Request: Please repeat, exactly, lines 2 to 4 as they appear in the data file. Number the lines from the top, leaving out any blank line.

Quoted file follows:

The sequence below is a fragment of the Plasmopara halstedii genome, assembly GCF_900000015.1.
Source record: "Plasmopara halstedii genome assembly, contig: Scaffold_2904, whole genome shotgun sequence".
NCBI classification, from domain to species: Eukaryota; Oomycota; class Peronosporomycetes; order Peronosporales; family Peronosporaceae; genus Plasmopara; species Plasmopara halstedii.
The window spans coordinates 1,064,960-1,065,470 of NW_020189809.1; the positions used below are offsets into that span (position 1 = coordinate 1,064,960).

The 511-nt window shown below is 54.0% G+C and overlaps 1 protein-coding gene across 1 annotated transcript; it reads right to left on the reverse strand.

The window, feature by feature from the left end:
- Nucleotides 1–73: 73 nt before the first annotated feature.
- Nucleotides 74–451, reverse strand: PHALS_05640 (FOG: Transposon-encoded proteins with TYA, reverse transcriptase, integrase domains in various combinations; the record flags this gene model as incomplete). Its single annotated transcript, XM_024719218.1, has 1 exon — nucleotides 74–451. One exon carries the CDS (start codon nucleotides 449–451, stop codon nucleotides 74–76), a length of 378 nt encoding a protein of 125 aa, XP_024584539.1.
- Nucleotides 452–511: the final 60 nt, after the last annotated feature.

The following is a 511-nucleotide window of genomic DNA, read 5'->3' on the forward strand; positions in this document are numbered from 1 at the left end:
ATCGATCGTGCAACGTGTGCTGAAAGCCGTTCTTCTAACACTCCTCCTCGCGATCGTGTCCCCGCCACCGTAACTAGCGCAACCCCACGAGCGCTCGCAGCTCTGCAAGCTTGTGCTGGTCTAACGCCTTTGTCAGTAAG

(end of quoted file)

Source record: "Plasmopara halstedii genome assembly, contig: Scaffold_2904, whole genome shotgun sequence".
NCBI classification, from domain to species: Eukaryota; Oomycota; class Peronosporomycetes; order Peronosporales; family Peronosporaceae; genus Plasmopara; species Plasmopara halstedii.
The window spans coordinates 1,064,960-1,065,470 of NW_020189809.1; the positions used below are offsets into that span (position 1 = coordinate 1,064,960).